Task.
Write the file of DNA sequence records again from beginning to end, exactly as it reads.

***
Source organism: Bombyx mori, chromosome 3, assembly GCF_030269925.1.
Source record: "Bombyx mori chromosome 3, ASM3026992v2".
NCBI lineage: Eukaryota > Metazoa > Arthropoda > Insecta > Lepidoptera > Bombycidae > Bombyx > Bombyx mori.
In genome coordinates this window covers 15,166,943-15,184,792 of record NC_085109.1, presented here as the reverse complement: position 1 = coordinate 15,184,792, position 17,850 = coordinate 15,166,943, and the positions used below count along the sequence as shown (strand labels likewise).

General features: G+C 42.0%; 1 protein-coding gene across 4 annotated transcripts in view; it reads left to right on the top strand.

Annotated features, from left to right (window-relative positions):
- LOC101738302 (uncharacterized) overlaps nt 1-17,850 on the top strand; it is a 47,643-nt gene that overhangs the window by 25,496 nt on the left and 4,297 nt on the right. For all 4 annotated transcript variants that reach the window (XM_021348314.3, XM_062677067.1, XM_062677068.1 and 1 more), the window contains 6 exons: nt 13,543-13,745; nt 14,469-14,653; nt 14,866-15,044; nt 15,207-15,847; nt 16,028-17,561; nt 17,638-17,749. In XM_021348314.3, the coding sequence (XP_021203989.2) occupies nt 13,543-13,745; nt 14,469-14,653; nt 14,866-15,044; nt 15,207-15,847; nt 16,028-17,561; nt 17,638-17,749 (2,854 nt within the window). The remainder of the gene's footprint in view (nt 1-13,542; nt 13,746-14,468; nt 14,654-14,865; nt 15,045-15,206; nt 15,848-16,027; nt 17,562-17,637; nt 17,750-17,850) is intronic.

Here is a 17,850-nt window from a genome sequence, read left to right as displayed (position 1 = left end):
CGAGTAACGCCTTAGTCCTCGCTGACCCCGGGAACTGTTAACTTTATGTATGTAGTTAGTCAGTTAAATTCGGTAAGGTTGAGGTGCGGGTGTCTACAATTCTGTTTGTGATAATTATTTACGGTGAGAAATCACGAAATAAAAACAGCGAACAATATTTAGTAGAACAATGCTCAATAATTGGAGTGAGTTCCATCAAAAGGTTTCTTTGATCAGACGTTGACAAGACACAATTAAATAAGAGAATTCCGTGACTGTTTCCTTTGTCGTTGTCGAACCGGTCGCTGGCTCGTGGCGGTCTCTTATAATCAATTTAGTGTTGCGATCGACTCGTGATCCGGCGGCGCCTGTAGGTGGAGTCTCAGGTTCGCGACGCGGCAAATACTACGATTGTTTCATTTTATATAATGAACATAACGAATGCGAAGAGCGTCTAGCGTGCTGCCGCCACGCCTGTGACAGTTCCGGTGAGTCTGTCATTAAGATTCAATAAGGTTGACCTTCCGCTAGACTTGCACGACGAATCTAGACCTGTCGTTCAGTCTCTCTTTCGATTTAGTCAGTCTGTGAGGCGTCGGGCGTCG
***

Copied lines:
Source organism: Bombyx mori, chromosome 3, assembly GCF_030269925.1.
Source record: "Bombyx mori chromosome 3, ASM3026992v2".
NCBI lineage: Eukaryota > Metazoa > Arthropoda > Insecta > Lepidoptera > Bombycidae > Bombyx > Bombyx mori.
In genome coordinates this window covers 15,166,943-15,184,792 of record NC_085109.1, presented here as the reverse complement: position 1 = coordinate 15,184,792, position 17,850 = coordinate 15,166,943, and the positions used below count along the sequence as shown (strand labels likewise).

General features: G+C 42.0%; 1 protein-coding gene across 4 annotated transcripts in view; it reads left to right on the top strand.

Annotated features, from left to right (window-relative positions):
- LOC101738302 (uncharacterized) overlaps nt 1-17,850 on the top strand; it is a 47,643-nt gene that overhangs the window by 25,496 nt on the left and 4,297 nt on the right. For all 4 annotated transcript variants that reach the window (XM_021348314.3, XM_062677067.1, XM_062677068.1 and 1 more), the window contains 6 exons: nt 13,543-13,745; nt 14,469-14,653; nt 14,866-15,044; nt 15,207-15,847; nt 16,028-17,561; nt 17,638-17,749. In XM_021348314.3, the coding sequence (XP_021203989.2) occupies nt 13,543-13,745; nt 14,469-14,653; nt 14,866-15,044; nt 15,207-15,847; nt 16,028-17,561; nt 17,638-17,749 (2,854 nt within the window). The remainder of the gene's footprint in view (nt 1-13,542; nt 13,746-14,468; nt 14,654-14,865; nt 15,045-15,206; nt 15,848-16,027; nt 17,562-17,637; nt 17,750-17,850) is intronic.

Here is a 17,850-nt window from a genome sequence, read left to right as displayed (position 1 = left end):
CGAGTAACGCCTTAGTCCTCGCTGACCCCGGGAACTGTTAACTTTATGTATGTAGTTAGTCAGTTAAATTCGGTAAGGTTGAGGTGCGGGTGTCTACAATTCTGTTTGTGATAATTATTTACGGTGAGAAATCACGAAATAAAAACAGCGAACAATATTTAGTAGAACAATGCTCAATAATTGGAGTGAGTTCCATCAAAAGGTTTCTTTGATCAGACGTTGACAAGACACAATTAAATAAGAGAATTCCGTGACTGTTTCCTTTGTCGTTGTCGAACCGGTCGCTGGCTCGTGGCGGTCTCTTATAATCAATTTAGTGTTGCGATCGACTCGTGATCCGGCGGCGCCTGTAGGTGGAGTCTCAGGTTCGCGACGCGGCAAATACTACGATTGTTTCATTTTATATAATGAACATAACGAATGCGAAGAGCGTCTAGCGTGCTGCCGCCACGCCTGTGACAGTTCCGGTGAGTCTGTCATTAAGATTCAATAAGGTTGACCTTCCGCTAGACTTGCACGACGAATCTAGACCTGTCGTTCAGTCTCTCTTTCGATTTAGTCAGTCTGTGAGGCGTCGGGCGTCG